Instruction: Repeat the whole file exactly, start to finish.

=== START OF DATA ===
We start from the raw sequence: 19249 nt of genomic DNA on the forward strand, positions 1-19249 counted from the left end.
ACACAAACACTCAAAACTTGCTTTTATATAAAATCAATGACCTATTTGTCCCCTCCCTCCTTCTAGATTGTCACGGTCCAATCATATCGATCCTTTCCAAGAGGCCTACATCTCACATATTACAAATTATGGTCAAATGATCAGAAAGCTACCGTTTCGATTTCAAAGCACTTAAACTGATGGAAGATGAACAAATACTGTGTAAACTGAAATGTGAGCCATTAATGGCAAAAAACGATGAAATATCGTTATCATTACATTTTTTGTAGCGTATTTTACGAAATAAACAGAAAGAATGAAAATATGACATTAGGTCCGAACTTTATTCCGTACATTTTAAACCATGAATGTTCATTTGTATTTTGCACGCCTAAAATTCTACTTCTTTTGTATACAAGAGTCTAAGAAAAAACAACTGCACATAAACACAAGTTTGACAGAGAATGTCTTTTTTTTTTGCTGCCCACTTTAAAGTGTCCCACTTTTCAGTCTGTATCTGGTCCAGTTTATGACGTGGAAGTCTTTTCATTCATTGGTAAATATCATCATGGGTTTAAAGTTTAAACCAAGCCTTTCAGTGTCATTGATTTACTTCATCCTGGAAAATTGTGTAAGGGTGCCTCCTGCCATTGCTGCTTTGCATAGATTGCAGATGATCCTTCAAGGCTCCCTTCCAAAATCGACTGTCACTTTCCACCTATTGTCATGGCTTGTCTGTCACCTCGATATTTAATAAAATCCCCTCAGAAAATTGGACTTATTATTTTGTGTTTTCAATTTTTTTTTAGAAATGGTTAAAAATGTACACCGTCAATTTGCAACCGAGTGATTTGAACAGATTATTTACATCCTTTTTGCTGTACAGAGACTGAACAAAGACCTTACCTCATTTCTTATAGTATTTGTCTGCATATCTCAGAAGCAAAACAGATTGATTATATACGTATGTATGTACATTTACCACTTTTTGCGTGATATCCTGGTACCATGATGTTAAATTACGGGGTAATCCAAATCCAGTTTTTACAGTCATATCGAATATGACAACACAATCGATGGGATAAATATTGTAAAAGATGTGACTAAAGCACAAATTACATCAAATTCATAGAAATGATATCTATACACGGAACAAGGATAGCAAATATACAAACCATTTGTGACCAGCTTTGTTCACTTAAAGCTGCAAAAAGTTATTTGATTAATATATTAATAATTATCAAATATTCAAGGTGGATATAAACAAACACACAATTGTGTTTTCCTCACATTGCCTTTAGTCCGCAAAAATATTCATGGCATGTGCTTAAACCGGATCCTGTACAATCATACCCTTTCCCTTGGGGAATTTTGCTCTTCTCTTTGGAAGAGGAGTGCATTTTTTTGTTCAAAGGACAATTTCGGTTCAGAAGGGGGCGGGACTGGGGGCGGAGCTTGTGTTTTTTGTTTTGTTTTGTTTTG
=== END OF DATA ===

We start from the raw sequence: 19249 nt of genomic DNA on the forward strand, positions 1-19249 counted from the left end.
ACACAAACACTCAAAACTTGCTTTTATATAAAATCAATGACCTATTTGTCCCCTCCCTCCTTCTAGATTGTCACGGTCCAATCATATCGATCCTTTCCAAGAGGCCTACATCTCACATATTACAAATTATGGTCAAATGATCAGAAAGCTACCGTTTCGATTTCAAAGCACTTAAACTGATGGAAGATGAACAAATACTGTGTAAACTGAAATGTGAGCCATTAATGGCAAAAAACGATGAAATATCGTTATCATTACATTTTTTGTAGCGTATTTTACGAAATAAACAGAAAGAATGAAAATATGACATTAGGTCCGAACTTTATTCCGTACATTTTAAACCATGAATGTTCATTTGTATTTTGCACGCCTAAAATTCTACTTCTTTTGTATACAAGAGTCTAAGAAAAAACAACTGCACATAAACACAAGTTTGACAGAGAATGTCTTTTTTTTTTGCTGCCCACTTTAAAGTGTCCCACTTTTCAGTCTGTATCTGGTCCAGTTTATGACGTGGAAGTCTTTTCATTCATTGGTAAATATCATCATGGGTTTAAAGTTTAAACCAAGCCTTTCAGTGTCATTGATTTACTTCATCCTGGAAAATTGTGTAAGGGTGCCTCCTGCCATTGCTGCTTTGCATAGATTGCAGATGATCCTTCAAGGCTCCCTTCCAAAATCGACTGTCACTTTCCACCTATTGTCATGGCTTGTCTGTCACCTCGATATTTAATAAAATCCCCTCAGAAAATTGGACTTATTATTTTGTGTTTTCAATTTTTTTTTAGAAATGGTTAAAAATGTACACCGTCAATTTGCAACCGAGTGATTTGAACAGATTATTTACATCCTTTTTGCTGTACAGAGACTGAACAAAGACCTTACCTCATTTCTTATAGTATTTGTCTGCATATCTCAGAAGCAAAACAGATTGATTATATACGTATGTATGTACATTTACCACTTTTTGCGTGATATCCTGGTACCATGATGTTAAATTACGGGGTAATCCAAATCCAGTTTTTACAGTCATATCGAATATGACAACACAATCGATGGGATAAATATTGTAAAAGATGTGACTAAAGCACAAATTACATCAAATTCATAGAAATGATATCTATACACGGAACAAGGATAGCAAATATACAAACCATTTGTGACCAGCTTTGTTCACTTAAAGCTGCAAAAAGTTATTTGATTAATATATTAATAATTATCAAATATTCAAGGTGGATATAAACAAACACACAATTGTGTTTTCCTCACATTGCCTTTAGTCCGCAAAAATATTCATGGCATGTGCTTAAACCGGATCCTGTACAATCATACCCTTTCCCTTGGGGAATTTTGCTCTTCTCTTTGGAAGAGGAGTGCATTTTTTTGTTCAAAGGACAATTTCGGTTCAGAAGGGGGCGGGACTGGGGGCGGAGCTTGTGTTTTTTGTTTTGTTTTGTTTTG